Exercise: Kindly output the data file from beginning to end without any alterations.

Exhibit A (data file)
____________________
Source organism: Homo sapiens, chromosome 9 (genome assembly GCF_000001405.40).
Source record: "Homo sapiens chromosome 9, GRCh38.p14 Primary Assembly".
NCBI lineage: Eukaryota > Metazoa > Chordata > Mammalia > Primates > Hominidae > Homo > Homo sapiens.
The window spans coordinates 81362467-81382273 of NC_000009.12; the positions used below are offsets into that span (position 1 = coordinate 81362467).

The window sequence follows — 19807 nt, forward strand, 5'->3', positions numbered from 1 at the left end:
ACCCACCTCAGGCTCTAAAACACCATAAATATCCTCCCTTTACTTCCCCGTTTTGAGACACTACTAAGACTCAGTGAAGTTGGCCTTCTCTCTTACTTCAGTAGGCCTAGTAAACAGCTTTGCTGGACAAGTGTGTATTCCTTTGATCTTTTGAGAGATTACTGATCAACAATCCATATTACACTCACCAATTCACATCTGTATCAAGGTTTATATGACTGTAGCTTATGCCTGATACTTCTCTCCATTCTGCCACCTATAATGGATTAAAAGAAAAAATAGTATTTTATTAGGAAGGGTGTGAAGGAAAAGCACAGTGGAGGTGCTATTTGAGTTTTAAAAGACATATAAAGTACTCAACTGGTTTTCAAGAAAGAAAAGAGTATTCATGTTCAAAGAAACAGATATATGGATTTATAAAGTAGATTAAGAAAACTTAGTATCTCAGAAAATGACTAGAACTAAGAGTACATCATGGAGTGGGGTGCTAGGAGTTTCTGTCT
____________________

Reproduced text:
Source organism: Homo sapiens, chromosome 9 (genome assembly GCF_000001405.40).
Source record: "Homo sapiens chromosome 9, GRCh38.p14 Primary Assembly".
NCBI lineage: Eukaryota > Metazoa > Chordata > Mammalia > Primates > Hominidae > Homo > Homo sapiens.
The window spans coordinates 81362467-81382273 of NC_000009.12; the positions used below are offsets into that span (position 1 = coordinate 81362467).

The window sequence follows — 19807 nt, forward strand, 5'->3', positions numbered from 1 at the left end:
ACCCACCTCAGGCTCTAAAACACCATAAATATCCTCCCTTTACTTCCCCGTTTTGAGACACTACTAAGACTCAGTGAAGTTGGCCTTCTCTCTTACTTCAGTAGGCCTAGTAAACAGCTTTGCTGGACAAGTGTGTATTCCTTTGATCTTTTGAGAGATTACTGATCAACAATCCATATTACACTCACCAATTCACATCTGTATCAAGGTTTATATGACTGTAGCTTATGCCTGATACTTCTCTCCATTCTGCCACCTATAATGGATTAAAAGAAAAAATAGTATTTTATTAGGAAGGGTGTGAAGGAAAAGCACAGTGGAGGTGCTATTTGAGTTTTAAAAGACATATAAAGTACTCAACTGGTTTTCAAGAAAGAAAAGAGTATTCATGTTCAAAGAAACAGATATATGGATTTATAAAGTAGATTAAGAAAACTTAGTATCTCAGAAAATGACTAGAACTAAGAGTACATCATGGAGTGGGGTGCTAGGAGTTTCTGTCT